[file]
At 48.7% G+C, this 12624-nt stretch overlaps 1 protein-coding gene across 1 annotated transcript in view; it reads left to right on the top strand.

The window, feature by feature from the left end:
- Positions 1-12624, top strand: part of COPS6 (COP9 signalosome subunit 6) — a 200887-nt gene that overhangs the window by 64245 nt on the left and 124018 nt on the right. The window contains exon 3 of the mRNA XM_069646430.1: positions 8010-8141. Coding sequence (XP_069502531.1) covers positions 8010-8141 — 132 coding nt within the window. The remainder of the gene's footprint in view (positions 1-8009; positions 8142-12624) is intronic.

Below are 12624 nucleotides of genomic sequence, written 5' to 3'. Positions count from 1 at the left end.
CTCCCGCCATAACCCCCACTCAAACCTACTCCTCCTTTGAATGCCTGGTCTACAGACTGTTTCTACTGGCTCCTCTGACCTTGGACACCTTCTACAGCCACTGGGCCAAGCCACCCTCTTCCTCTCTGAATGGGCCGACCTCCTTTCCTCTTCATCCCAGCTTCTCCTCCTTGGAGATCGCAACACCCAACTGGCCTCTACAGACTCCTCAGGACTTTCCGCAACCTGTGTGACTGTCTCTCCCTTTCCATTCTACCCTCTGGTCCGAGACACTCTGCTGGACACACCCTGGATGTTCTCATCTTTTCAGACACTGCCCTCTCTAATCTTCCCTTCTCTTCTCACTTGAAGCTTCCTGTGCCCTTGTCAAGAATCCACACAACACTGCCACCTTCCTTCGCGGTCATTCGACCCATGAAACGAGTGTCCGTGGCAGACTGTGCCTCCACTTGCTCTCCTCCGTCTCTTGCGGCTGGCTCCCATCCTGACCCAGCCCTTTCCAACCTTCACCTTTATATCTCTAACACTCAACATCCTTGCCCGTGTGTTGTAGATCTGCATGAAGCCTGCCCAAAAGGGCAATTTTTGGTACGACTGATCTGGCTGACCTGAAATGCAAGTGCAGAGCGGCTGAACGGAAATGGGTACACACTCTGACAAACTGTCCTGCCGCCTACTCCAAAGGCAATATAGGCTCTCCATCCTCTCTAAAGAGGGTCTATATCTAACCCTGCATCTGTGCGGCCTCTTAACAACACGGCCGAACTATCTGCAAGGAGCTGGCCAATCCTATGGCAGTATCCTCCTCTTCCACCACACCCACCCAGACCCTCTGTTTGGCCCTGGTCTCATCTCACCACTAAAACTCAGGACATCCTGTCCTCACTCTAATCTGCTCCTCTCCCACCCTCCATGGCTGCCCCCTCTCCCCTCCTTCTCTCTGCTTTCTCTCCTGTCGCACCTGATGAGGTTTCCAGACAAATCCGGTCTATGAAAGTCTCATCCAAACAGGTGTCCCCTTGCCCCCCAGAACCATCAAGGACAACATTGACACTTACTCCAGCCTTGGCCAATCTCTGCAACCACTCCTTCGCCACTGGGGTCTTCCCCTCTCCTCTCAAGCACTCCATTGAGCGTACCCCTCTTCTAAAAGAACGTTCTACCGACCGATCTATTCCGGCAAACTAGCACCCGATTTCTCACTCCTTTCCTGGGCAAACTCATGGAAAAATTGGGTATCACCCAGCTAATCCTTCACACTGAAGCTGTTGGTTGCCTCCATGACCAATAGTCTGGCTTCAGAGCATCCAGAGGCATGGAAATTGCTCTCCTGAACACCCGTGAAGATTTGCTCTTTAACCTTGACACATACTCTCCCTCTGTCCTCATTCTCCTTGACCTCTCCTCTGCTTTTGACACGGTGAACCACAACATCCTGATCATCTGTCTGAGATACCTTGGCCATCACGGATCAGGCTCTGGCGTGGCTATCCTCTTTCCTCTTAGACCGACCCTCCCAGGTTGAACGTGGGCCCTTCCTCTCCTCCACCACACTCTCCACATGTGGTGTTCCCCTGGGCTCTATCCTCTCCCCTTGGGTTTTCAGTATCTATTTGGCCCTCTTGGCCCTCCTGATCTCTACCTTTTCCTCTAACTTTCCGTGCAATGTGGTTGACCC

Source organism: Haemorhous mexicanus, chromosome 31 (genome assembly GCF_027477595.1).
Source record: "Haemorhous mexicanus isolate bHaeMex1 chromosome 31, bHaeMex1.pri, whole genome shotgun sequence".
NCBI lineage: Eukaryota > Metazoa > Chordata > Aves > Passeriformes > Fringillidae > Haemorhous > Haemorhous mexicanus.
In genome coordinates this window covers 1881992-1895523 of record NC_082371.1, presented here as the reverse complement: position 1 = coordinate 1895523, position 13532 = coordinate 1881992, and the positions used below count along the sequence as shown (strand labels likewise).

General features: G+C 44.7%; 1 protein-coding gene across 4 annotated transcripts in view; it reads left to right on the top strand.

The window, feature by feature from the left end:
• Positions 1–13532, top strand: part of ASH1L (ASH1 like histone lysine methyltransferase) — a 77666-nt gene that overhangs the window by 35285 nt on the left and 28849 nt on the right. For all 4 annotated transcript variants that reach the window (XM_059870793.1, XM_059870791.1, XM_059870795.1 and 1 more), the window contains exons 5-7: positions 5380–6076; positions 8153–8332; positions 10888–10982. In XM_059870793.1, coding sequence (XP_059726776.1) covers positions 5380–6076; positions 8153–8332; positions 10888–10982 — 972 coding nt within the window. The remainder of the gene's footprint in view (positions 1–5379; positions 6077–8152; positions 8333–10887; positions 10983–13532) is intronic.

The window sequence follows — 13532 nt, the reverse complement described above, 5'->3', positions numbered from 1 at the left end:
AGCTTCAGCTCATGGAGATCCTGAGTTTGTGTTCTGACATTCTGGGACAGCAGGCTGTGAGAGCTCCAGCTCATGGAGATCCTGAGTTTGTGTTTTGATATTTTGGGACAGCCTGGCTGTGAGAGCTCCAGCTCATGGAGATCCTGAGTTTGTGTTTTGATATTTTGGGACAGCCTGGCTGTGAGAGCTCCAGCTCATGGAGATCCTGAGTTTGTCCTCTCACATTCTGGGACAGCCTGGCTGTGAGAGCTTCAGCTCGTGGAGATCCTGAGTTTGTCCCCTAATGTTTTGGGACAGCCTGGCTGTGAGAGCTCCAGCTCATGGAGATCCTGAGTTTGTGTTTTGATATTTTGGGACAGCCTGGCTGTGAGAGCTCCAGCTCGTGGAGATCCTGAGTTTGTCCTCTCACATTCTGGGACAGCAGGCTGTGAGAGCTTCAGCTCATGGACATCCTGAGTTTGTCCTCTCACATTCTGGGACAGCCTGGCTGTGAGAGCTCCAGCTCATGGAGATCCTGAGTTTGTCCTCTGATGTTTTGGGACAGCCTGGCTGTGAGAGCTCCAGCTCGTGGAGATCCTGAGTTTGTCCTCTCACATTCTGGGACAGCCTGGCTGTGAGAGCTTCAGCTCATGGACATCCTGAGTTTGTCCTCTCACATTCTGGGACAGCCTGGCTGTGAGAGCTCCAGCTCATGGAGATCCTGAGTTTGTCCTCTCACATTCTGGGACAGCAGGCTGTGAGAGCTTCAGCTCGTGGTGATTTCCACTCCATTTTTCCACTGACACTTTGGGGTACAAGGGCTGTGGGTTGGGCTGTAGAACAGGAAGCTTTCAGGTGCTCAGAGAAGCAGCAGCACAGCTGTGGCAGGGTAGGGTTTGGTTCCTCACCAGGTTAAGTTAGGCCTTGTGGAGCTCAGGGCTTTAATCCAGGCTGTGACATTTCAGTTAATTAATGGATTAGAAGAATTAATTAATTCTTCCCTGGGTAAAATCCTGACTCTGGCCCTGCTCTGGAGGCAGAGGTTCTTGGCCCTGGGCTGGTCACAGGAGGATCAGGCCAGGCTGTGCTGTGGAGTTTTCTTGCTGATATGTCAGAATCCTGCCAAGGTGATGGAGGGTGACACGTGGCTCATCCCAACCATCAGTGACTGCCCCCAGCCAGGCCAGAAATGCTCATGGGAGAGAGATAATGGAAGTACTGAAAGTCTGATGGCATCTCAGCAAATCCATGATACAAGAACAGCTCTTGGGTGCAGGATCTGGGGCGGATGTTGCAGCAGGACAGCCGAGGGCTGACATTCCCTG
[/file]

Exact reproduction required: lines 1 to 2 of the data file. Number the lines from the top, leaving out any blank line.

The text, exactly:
At 48.7% G+C, this 12624-nt stretch overlaps 1 protein-coding gene across 1 annotated transcript in view; it reads left to right on the top strand.

The window, feature by feature from the left end: